Speeded Up Robust Features (SURF)

Time to dive into the wave-filled world of computer vision - shall we? In computer vision, we have SURF, which stands for Speeded Up Robust Features.

Now, don't let that lofty name fool you. SURF isn't a group of turbo-charged surfers catching robust waves at lightning speed.

Oh no, it's an algorithm used to detect and describe local features in images.

You might picture SURF as a digital surfer dude, sun-bleached hair flowing, keen eyes scanning the horizon (or, in this case, the image) for the gnarliest features to ride.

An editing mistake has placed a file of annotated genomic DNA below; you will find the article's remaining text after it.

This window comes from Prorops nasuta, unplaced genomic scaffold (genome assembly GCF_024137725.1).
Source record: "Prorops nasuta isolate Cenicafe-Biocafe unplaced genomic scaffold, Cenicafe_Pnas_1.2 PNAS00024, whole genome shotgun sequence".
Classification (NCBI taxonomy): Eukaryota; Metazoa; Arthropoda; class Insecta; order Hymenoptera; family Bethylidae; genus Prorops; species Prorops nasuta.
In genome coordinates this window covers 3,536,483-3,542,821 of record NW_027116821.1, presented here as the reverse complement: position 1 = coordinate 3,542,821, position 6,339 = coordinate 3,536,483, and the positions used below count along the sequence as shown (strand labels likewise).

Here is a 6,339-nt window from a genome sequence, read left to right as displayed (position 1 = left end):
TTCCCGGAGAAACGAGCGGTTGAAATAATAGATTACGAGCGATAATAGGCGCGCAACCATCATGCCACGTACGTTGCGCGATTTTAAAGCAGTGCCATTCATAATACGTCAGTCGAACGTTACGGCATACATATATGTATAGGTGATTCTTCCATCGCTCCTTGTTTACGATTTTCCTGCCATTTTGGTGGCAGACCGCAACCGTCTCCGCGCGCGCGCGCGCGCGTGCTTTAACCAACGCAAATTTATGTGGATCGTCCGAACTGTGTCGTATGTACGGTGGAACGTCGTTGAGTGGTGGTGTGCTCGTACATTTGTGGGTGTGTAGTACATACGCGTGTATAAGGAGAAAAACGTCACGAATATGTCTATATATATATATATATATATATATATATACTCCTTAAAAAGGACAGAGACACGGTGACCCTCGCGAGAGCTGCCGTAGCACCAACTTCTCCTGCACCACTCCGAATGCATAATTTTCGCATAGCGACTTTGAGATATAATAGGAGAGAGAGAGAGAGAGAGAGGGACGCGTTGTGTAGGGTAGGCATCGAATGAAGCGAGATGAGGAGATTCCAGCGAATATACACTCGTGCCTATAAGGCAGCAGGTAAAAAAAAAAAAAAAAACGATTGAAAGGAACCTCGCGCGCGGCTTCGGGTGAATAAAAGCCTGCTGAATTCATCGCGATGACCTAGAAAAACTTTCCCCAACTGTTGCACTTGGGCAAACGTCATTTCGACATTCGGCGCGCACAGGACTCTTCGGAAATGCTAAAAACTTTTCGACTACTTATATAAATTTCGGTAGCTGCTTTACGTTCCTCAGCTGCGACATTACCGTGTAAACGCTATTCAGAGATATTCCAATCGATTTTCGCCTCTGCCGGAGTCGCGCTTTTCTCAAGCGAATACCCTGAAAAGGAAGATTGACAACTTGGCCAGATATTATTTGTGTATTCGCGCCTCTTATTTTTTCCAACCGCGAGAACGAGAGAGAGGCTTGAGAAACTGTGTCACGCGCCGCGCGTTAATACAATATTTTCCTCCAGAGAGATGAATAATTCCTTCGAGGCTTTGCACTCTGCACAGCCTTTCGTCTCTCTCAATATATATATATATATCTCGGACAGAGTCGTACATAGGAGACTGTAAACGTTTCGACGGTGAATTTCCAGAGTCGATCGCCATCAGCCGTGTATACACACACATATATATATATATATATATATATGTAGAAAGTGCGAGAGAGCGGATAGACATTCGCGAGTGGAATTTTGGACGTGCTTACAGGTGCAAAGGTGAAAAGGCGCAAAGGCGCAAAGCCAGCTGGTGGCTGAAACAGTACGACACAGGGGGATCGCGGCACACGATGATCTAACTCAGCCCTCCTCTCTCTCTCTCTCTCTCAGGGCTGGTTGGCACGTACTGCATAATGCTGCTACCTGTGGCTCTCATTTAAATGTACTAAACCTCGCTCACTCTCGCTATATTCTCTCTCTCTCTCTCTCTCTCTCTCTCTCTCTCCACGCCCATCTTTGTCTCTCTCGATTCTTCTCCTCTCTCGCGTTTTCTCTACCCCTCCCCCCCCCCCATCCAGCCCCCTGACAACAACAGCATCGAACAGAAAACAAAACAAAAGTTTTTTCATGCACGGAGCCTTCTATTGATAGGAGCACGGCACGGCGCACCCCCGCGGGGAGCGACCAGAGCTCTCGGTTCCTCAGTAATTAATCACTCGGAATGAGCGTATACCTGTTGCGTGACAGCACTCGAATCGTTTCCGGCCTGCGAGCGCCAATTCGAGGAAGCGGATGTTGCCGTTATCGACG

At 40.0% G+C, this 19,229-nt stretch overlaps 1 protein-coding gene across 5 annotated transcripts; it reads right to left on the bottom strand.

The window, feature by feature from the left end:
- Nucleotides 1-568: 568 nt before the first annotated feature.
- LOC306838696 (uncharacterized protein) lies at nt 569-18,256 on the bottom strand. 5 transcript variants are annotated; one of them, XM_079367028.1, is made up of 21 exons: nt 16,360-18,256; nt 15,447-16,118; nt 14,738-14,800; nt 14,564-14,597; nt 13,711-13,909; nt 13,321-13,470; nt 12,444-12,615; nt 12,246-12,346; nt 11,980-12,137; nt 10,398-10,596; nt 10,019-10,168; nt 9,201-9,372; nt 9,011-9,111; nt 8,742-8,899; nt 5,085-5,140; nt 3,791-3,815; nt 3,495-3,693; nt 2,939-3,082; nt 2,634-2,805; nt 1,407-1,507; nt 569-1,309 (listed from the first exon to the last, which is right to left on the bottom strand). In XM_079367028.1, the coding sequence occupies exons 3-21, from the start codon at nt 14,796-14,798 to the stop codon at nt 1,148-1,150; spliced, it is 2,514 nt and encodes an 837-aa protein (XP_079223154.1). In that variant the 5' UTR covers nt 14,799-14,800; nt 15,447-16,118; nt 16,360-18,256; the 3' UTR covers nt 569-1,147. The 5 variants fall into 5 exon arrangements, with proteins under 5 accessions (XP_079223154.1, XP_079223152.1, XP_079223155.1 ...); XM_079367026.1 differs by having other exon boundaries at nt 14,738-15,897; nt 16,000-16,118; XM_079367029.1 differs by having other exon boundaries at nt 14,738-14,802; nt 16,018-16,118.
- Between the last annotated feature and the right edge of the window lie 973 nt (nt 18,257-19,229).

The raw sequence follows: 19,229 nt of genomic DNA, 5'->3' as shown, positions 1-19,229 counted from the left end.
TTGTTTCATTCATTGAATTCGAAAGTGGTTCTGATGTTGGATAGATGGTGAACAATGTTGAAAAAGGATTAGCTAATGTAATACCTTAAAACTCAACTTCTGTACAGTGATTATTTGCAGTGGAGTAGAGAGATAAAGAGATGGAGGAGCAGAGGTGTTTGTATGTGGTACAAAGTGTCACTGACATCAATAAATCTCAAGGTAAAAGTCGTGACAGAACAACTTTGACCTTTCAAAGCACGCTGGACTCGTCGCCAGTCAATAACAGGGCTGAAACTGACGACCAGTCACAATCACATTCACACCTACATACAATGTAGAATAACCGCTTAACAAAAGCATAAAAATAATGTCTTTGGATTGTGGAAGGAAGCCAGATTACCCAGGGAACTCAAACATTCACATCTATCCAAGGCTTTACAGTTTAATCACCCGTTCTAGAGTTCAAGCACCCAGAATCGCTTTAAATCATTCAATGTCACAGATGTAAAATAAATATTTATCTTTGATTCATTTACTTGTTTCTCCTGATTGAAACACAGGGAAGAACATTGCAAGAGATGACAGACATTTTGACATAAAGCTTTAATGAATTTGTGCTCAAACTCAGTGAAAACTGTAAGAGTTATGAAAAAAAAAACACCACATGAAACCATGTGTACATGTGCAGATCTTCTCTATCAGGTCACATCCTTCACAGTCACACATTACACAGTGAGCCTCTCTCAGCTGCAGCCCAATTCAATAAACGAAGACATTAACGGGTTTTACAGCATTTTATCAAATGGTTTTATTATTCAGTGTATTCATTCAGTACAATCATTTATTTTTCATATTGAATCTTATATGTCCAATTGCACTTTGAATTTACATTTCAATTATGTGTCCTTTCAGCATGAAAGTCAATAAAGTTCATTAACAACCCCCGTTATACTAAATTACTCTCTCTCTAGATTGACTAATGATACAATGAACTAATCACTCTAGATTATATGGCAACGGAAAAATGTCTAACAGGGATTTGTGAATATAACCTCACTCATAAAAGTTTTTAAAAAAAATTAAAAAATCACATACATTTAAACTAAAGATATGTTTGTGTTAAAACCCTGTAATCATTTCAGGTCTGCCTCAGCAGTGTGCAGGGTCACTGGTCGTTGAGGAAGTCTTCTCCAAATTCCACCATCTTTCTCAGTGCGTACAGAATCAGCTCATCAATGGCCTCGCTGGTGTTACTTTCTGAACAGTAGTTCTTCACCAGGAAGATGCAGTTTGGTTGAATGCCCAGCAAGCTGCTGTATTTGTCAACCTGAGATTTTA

But in reality, SURF is more like a hardworking beachcomber, meticulously scouring the sands of pixel beaches, looking for distinctive shells or landmarks that can be used to identify the scenery later.

It may not be as thrilling as carving through a towering wall of water on a surfboard, but in the world of image processing, it's about as radical as it gets.

 

Couch Surfing

What about "couch surfing," the practice of bouncing from one friend's couch to another in lieu of stable accommodation?

It's the suburban version of the nomadic lifestyle, with less sand and more reruns of old sitcoms.

But hey, who are we to knock the free spirit of the couch surfer? After all, not all of us are cut out for life on the literal high seas.

 

Crowd Surfing

In the realm of music, "crowd surfing" is a beloved pastime where performers or fans float atop a sea of hands during concerts.